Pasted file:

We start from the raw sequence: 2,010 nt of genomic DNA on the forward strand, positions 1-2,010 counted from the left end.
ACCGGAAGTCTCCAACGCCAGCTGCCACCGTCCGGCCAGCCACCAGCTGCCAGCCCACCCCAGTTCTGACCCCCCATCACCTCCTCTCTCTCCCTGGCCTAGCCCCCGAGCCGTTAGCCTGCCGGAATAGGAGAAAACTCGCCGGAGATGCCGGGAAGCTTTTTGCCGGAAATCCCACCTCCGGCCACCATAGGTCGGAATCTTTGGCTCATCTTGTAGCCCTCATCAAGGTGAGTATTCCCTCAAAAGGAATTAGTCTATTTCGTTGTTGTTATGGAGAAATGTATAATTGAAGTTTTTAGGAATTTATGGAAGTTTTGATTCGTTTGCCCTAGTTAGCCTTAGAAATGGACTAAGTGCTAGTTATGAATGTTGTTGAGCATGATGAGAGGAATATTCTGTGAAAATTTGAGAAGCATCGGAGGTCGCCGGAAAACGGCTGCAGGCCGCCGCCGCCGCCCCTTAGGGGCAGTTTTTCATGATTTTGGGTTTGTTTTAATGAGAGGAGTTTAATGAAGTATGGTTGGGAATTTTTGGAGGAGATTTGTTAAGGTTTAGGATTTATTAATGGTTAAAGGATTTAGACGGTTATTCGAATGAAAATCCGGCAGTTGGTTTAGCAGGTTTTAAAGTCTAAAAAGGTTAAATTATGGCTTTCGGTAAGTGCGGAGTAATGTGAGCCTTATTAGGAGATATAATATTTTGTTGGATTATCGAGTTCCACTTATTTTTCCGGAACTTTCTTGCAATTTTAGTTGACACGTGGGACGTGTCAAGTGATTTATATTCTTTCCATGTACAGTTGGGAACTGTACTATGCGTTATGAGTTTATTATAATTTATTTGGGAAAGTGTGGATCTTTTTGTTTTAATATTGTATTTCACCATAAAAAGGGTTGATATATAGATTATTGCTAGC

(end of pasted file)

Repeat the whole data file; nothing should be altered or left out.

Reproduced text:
We start from the raw sequence: 2,010 nt of genomic DNA on the forward strand, positions 1-2,010 counted from the left end.
ACCGGAAGTCTCCAACGCCAGCTGCCACCGTCCGGCCAGCCACCAGCTGCCAGCCCACCCCAGTTCTGACCCCCCATCACCTCCTCTCTCTCCCTGGCCTAGCCCCCGAGCCGTTAGCCTGCCGGAATAGGAGAAAACTCGCCGGAGATGCCGGGAAGCTTTTTGCCGGAAATCCCACCTCCGGCCACCATAGGTCGGAATCTTTGGCTCATCTTGTAGCCCTCATCAAGGTGAGTATTCCCTCAAAAGGAATTAGTCTATTTCGTTGTTGTTATGGAGAAATGTATAATTGAAGTTTTTAGGAATTTATGGAAGTTTTGATTCGTTTGCCCTAGTTAGCCTTAGAAATGGACTAAGTGCTAGTTATGAATGTTGTTGAGCATGATGAGAGGAATATTCTGTGAAAATTTGAGAAGCATCGGAGGTCGCCGGAAAACGGCTGCAGGCCGCCGCCGCCGCCCCTTAGGGGCAGTTTTTCATGATTTTGGGTTTGTTTTAATGAGAGGAGTTTAATGAAGTATGGTTGGGAATTTTTGGAGGAGATTTGTTAAGGTTTAGGATTTATTAATGGTTAAAGGATTTAGACGGTTATTCGAATGAAAATCCGGCAGTTGGTTTAGCAGGTTTTAAAGTCTAAAAAGGTTAAATTATGGCTTTCGGTAAGTGCGGAGTAATGTGAGCCTTATTAGGAGATATAATATTTTGTTGGATTATCGAGTTCCACTTATTTTTCCGGAACTTTCTTGCAATTTTAGTTGACACGTGGGACGTGTCAAGTGATTTATATTCTTTCCATGTACAGTTGGGAACTGTACTATGCGTTATGAGTTTATTATAATTTATTTGGGAAAGTGTGGATCTTTTTGTTTTAATATTGTATTTCACCATAAAAAGGGTTGATATATAGATTATTGCTAGC